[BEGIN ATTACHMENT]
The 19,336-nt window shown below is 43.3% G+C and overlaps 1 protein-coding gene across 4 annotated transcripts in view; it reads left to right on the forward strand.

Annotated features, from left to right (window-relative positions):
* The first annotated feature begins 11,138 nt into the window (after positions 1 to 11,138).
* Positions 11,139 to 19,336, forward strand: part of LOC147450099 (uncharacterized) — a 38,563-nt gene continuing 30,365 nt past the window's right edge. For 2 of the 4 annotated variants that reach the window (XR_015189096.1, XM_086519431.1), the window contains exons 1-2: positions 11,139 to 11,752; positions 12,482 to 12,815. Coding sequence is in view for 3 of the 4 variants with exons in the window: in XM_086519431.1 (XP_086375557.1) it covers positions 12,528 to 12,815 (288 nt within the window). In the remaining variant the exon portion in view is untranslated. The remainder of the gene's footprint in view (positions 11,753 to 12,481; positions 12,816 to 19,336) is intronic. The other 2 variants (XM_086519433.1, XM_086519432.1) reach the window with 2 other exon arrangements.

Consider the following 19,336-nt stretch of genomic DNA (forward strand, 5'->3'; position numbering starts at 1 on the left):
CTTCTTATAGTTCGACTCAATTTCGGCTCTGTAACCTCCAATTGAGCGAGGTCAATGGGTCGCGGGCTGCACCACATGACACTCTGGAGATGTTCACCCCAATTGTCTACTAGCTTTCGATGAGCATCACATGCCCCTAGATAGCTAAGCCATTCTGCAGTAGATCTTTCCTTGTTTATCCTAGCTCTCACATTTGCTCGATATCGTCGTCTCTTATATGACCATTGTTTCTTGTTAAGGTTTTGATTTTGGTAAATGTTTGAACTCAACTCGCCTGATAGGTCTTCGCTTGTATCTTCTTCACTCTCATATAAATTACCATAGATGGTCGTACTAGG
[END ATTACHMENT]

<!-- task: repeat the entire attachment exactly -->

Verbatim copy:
The 19,336-nt window shown below is 43.3% G+C and overlaps 1 protein-coding gene across 4 annotated transcripts in view; it reads left to right on the forward strand.

Annotated features, from left to right (window-relative positions):
* The first annotated feature begins 11,138 nt into the window (after positions 1 to 11,138).
* Positions 11,139 to 19,336, forward strand: part of LOC147450099 (uncharacterized) — a 38,563-nt gene continuing 30,365 nt past the window's right edge. For 2 of the 4 annotated variants that reach the window (XR_015189096.1, XM_086519431.1), the window contains exons 1-2: positions 11,139 to 11,752; positions 12,482 to 12,815. Coding sequence is in view for 3 of the 4 variants with exons in the window: in XM_086519431.1 (XP_086375557.1) it covers positions 12,528 to 12,815 (288 nt within the window). In the remaining variant the exon portion in view is untranslated. The remainder of the gene's footprint in view (positions 11,753 to 12,481; positions 12,816 to 19,336) is intronic. The other 2 variants (XM_086519433.1, XM_086519432.1) reach the window with 2 other exon arrangements.

Consider the following 19,336-nt stretch of genomic DNA (forward strand, 5'->3'; position numbering starts at 1 on the left):
CTTCTTATAGTTCGACTCAATTTCGGCTCTGTAACCTCCAATTGAGCGAGGTCAATGGGTCGCGGGCTGCACCACATGACACTCTGGAGATGTTCACCCCAATTGTCTACTAGCTTTCGATGAGCATCACATGCCCCTAGATAGCTAAGCCATTCTGCAGTAGATCTTTCCTTGTTTATCCTAGCTCTCACATTTGCTCGATATCGTCGTCTCTTATATGACCATTGTTTCTTGTTAAGGTTTTGATTTTGGTAAATGTTTGAACTCAACTCGCCTGATAGGTCTTCGCTTGTATCTTCTTCACTCTCATATAAATTACCATAGATGGTCGTACTAGG